Stun guns and Tasers have been widely used by police for some time now, but they’ve also become popular consumer items for self-defense. Most people in the United States are allowed to have stun guns and Tasers, especially in the wake of court decisions finding that these weapons are covered under the Second Amendment’s right to bear arms. Still, there are often permit requirements and other restrictions on who can buy stun guns and Tasers, where they can be carried, and when they can be used.
Although the rules vary from state to state—and often from city to city—this article explains the general outlines, important court rulings, and how you can find out more information.
There are basically two different types of hand-held devices for consumer use that temporarily stun or incapacitate the target with an electrical charge:
A Stun Gun By Any Other Name
State and local laws may use other terms for electronic incapacitation devices, including electronic stun weapons, electronic control devices, remote stun guns, and electric guns. Some people—and state laws—use the term “stun gun” to apply to both direct-contact and Taser-type devices. Taser is the brand name for the weapons now made by Axon, but it has become the popular term for all similar devices. Stun guns are different from electric cattle prods, which also deliver electric shocks on direct contact but are meant to stimulate movement (or simply cause intense pain when they’re used as torture devices).
For decades after stun guns and Tasers became a consumer product in the 1990s, they didn’t gain much attention from gun-rights advocates and lobbying groups like the National Rifle Association. That meant that in some states and cities, it was easier to carry a handgun than a stun gun.
But that situation is changing rapidly, especially in the wake of a U.S. Supreme Court decision that put into doubt the constitutionality of bans on stun guns and Tasers (Caetano v. Massachusetts, 136 S.Ct. 1027 (2016)). In a brief opinion, the Court dismissed a Massachusetts court’s reasoning that stun guns weren’t protected under the Second Amendment because they were unusual, weren’t in common use when the amendment was enacted, and couldn’t be readily adapted for military use. None of those reasons ruled out Second Amendment protection, said the Caetano court, because they were inconsistent with an earlier Supreme Court decision that found the amendment applied to weapons that weren’t in existence in the 18th century and weren’t useful in warfare (District of Columbia v. Heller, 554 U.S. 570 (2008)).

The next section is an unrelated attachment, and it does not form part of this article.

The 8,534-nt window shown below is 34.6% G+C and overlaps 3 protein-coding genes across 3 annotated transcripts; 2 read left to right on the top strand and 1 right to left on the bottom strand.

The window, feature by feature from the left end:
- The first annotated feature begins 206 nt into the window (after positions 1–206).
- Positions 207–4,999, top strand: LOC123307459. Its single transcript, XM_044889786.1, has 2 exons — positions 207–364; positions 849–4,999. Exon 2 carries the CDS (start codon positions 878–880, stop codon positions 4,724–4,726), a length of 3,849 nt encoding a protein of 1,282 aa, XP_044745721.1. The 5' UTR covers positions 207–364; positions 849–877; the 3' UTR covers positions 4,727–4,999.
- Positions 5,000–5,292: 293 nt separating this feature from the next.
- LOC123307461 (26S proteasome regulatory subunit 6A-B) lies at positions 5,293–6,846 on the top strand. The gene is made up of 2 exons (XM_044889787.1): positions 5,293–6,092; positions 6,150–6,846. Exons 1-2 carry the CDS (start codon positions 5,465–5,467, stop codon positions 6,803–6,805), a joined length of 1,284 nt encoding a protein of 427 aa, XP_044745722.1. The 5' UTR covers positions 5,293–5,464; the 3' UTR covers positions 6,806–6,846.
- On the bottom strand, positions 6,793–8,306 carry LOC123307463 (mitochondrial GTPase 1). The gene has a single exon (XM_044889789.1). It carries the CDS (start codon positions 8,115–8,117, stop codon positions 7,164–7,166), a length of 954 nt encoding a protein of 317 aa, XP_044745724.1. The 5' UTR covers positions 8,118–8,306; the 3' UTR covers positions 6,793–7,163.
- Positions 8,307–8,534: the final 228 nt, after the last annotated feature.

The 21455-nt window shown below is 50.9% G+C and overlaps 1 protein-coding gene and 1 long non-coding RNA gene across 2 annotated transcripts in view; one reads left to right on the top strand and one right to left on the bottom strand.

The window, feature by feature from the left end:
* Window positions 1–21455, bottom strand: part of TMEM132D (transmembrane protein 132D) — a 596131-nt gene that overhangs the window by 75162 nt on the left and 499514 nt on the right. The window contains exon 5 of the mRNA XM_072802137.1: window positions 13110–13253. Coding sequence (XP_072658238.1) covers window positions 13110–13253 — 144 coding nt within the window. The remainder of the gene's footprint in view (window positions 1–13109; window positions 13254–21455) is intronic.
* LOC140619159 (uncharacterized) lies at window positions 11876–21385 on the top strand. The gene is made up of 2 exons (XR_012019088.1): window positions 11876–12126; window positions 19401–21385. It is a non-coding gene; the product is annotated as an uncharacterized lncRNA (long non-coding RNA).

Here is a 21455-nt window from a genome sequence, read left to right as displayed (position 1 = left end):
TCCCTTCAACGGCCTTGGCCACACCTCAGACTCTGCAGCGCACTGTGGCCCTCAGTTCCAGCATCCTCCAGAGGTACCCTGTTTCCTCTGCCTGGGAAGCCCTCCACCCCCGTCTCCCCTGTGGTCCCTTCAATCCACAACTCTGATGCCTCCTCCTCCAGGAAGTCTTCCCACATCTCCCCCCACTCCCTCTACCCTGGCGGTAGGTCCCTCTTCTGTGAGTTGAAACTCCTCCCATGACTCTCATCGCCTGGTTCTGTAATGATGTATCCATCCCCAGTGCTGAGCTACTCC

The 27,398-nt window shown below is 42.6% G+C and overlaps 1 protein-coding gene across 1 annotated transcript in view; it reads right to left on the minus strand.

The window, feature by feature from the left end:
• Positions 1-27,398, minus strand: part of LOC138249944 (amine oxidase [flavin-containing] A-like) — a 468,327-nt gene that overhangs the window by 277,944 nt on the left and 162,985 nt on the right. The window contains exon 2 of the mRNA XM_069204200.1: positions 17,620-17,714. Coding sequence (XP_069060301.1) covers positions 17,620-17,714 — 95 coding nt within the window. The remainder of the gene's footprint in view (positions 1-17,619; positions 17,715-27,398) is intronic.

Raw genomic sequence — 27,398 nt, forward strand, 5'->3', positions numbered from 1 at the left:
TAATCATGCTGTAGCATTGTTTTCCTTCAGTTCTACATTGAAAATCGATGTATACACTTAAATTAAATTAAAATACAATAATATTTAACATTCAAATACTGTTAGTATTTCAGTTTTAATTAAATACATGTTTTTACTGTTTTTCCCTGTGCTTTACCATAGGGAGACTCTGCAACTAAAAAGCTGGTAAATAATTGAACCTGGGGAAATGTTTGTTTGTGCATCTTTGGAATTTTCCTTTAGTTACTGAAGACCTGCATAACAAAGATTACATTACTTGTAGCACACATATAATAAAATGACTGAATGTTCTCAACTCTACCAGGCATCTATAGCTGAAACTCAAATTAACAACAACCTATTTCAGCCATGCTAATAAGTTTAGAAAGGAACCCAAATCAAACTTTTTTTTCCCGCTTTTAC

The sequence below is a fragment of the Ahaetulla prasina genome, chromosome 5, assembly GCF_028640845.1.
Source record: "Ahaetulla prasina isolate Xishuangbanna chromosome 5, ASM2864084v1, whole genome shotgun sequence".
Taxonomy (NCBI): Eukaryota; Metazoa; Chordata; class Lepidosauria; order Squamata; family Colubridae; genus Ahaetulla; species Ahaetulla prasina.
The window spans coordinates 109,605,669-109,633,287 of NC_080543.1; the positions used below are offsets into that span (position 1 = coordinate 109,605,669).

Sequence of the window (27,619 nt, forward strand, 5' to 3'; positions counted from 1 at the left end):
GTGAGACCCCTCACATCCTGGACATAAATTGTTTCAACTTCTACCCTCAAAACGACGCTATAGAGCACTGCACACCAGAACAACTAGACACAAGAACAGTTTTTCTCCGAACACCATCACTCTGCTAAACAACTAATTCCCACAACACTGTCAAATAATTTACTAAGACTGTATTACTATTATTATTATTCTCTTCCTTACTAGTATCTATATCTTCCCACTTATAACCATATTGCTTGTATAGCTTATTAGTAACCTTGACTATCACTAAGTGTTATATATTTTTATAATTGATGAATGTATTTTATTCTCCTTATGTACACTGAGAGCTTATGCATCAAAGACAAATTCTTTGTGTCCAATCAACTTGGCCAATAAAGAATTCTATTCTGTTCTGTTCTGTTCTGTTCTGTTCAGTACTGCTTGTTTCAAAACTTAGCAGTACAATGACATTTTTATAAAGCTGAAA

Although the Caetano court didn’t say outright that the Second Amendment protects the right to possess stun guns, state courts and legislatures have taken the hint. In 2018, the highest court in Massachusetts found that the state’s absolute ban on civilian possession of these weapons, even in one’s own home, violated the Second Amendment (Ramirez v. Commonwealth, 94 N.E.3d 809 (Sup. Jud. Ct. Mass 2018)). Massachusetts now regulates stun guns rather than prohibiting them. Courts in other states have followed suit, including New York. And in Illinois, which allows but regulates these weapons, the state’s highest court has gone even further by striking down a comprehensive ban on carrying stun guns and Tasers in public.
Some states and localities regulate stun guns and/or Tasers directly, with laws and ordinances that refer to them by name or specifically include them in the definition of a firearm for purposes of gun regulations. But in other states, these devices may be covered under general laws that regulate possession, carrying, and use of guns or other weapons. It sometimes takes a decision by an appellate court, or an opinion by a state attorney general, to settle the question of whether stun guns or Tasers are included in various classifications of weapons, including:
State laws and local ordinances—as well as the interpretation of these laws by courts and attorneys general—will determine whether you need a permit to buy a stun gun or Taser, as well as other restrictions on where and how you can carry these weapons (openly or concealed).
Some resources on the Internet claim to provide comprehensive, 50-state answers to the question of permissible ownership and use. These sites are generally commercial operations that also sell the devices; some of them at least warn users not to rely on the simplified answers they provide. They may also be out of date, as the law in this area is changing rapidly.
You may, however, be able to get more authoritative answers by simply contacting your local law enforcement office, or by going online and accessing the state website run by the agency that administers gun permits.
If you’ve already run into problems with the law connected with your use or possession of a stun gun or Taser, you should speak to a qualified criminal defense lawyer as soon as possible. An attorney who’s experienced in this field should be able to explain how local laws apply to your situation, and how local courts and law enforcement interpret those laws. And if you believe you've been a victim of excessive force as a result of being tasered by police, a lawyer can explain your legal options.
For more information on how certain states regulate stun guns and Tasers, click on the appropriate link below.